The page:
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Videodrome (1983)

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When he acquires a different kind of show for his station, a sleazy cable-TV programmer begins to see his life and the future of media spin out of control in a terrifying new reality.

Director:

David Cronenberg
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3,999 ( 68)
3 wins & 7 nominations. See more awards »

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Cast

Cast overview, first billed only:
James Woods ... Max Renn
Sonja Smits ... Bianca O'Blivion
Debbie Harry ... Nicki Brand (as Deborah Harry)
Peter Dvorsky ... Harlan
Leslie Carlson ... Barry Convex (as Les Carlson)
Jack Creley ... Brian O'Blivion
Lynne Gorman ... Masha
Julie Khaner ... Bridey
Reiner Schwarz Reiner Schwarz ... Moses
David Bolt David Bolt ... Raphael
Lally Cadeau Lally Cadeau ... Rena King
Henry Gomez Henry Gomez ... Brolley
Harvey Chao Harvey Chao ... Japanese Salesman
David Tsubouchi David Tsubouchi ... Japanese Salesman
Kay Hawtrey ... Matron
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Storyline

Max Renn is the President of Channel 83 Civic-TV, a small television station on the UHF dial. He defends his programming of largely X-rated shows - which depict graphic sex and extreme violence - as a pure matter of economic survival as a small station. Behind closed doors in specific company, he would admit that he enjoys such programming, but as President will stay away from associated activities that may be dangerous for him in its purchase. His current girlfriend, radio personality Nicki Brand, who he met on a television talk show, is sexually aroused by light mutilation on her person, that despite or because her radio show is like an open air crisis hotline. On that same talk show, the other guest via video feed was Professor Brian O'Blivion - solely his stage name - who believes that television and video broadcasts will one day overtake the world as reality, which may make Max's programming in combination more dangerous. In Max's search for the next big thing in like programming... Written by Huggo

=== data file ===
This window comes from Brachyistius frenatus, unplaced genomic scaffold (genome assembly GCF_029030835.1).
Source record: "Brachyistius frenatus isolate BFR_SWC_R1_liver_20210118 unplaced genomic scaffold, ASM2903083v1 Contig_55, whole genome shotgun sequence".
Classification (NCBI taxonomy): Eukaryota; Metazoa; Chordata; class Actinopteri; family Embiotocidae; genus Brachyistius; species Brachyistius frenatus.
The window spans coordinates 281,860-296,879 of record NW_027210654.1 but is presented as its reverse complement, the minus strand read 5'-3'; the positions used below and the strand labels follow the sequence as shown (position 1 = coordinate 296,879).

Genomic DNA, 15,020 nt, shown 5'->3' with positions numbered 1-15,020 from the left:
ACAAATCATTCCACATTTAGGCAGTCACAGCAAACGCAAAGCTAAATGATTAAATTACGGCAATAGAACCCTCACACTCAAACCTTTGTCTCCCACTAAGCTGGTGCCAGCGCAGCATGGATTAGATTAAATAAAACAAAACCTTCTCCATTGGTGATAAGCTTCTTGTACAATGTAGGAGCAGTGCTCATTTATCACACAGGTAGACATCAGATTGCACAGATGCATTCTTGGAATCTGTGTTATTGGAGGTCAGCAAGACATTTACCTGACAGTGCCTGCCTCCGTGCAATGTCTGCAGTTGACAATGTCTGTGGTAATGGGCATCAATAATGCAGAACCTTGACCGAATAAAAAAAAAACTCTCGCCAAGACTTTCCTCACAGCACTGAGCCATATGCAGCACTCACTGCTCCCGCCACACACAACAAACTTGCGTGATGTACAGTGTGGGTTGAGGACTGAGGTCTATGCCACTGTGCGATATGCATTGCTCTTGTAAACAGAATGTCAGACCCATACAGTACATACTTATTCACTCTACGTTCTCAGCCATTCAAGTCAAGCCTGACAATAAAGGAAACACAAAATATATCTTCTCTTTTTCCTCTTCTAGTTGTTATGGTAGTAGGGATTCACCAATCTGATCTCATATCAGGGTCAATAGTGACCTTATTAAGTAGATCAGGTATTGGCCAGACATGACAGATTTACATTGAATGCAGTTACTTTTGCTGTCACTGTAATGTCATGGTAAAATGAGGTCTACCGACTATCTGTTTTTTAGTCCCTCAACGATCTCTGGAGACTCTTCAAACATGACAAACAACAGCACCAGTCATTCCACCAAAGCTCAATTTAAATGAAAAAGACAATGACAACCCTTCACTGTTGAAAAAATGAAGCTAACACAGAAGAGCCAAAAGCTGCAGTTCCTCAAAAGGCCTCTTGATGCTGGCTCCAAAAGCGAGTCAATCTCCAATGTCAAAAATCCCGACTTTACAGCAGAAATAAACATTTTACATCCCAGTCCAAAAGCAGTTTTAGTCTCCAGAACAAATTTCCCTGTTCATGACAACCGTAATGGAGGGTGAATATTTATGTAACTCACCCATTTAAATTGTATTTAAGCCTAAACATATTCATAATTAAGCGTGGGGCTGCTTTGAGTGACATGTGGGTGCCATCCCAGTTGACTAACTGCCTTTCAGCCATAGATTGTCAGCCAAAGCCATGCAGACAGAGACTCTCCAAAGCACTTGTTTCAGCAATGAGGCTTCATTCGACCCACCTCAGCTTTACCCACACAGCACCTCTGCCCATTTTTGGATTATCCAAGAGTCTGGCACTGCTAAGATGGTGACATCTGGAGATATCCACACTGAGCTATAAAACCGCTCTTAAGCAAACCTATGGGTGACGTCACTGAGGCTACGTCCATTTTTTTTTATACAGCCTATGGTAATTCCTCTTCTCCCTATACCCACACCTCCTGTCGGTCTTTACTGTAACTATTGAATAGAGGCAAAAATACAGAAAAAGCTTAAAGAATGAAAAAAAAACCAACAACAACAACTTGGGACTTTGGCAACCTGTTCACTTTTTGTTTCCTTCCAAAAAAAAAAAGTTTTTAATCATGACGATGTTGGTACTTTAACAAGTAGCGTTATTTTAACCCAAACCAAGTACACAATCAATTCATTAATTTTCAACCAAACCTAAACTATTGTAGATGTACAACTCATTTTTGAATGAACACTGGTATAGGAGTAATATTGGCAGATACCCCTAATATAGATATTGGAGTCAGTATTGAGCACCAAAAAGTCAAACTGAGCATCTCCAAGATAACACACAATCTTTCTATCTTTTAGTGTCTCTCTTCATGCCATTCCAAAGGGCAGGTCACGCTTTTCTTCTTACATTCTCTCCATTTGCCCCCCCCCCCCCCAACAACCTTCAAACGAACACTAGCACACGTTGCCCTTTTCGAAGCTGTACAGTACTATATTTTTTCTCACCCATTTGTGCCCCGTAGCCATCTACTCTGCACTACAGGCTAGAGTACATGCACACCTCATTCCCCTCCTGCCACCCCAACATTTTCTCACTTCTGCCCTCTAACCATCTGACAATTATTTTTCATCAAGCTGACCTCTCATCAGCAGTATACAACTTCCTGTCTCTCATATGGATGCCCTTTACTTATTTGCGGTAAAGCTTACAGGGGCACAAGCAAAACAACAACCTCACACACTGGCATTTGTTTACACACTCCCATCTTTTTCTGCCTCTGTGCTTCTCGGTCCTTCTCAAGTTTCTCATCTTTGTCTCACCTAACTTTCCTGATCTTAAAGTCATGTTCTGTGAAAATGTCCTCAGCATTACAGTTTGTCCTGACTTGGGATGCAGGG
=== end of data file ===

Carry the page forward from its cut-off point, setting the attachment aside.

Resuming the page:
Plot Summary | Plot Synopsis

Taglines:

First it controlled her mind, then it destroyed her body... Long live the new flesh! See more »


Certificate:

R | See all certifications »

Parents Guide:

View content advisory »
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Details

Country:

Canada

Language:

English

Release Date:

4 February 1983 (USA) See more »

Also Known As:

Videodrome See more »

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Box Office

Budget:

$5,952,000 (estimated)

Opening Weekend USA:

$1,194,175, 6 February 1983, Wide Release

Gross USA:

$2,120,439, 13 February 1983
See more on IMDbPro »

Company Credits

Show more on IMDbPro »

Technical Specs

Runtime:

| (uncut)

Sound Mix:

Mono

Color:

Color

Aspect Ratio:

1.85 : 1
See full technical specs »
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Did You Know?

Trivia

The character of Barry Convex was inspired by televangelist Jim Bakker. See more »

Goofs

When Max returns to Spectacular Optical near the end of the film, a sign for prescriptions reads 'perscriptions'. See more »

Quotes

Brian O'Blivion: That's why I never appear on television, except when I'm on television.
See more »

Crazy Credits

The VIDEODROME title experiences a TV white noise distortion. See more »

Alternate Versions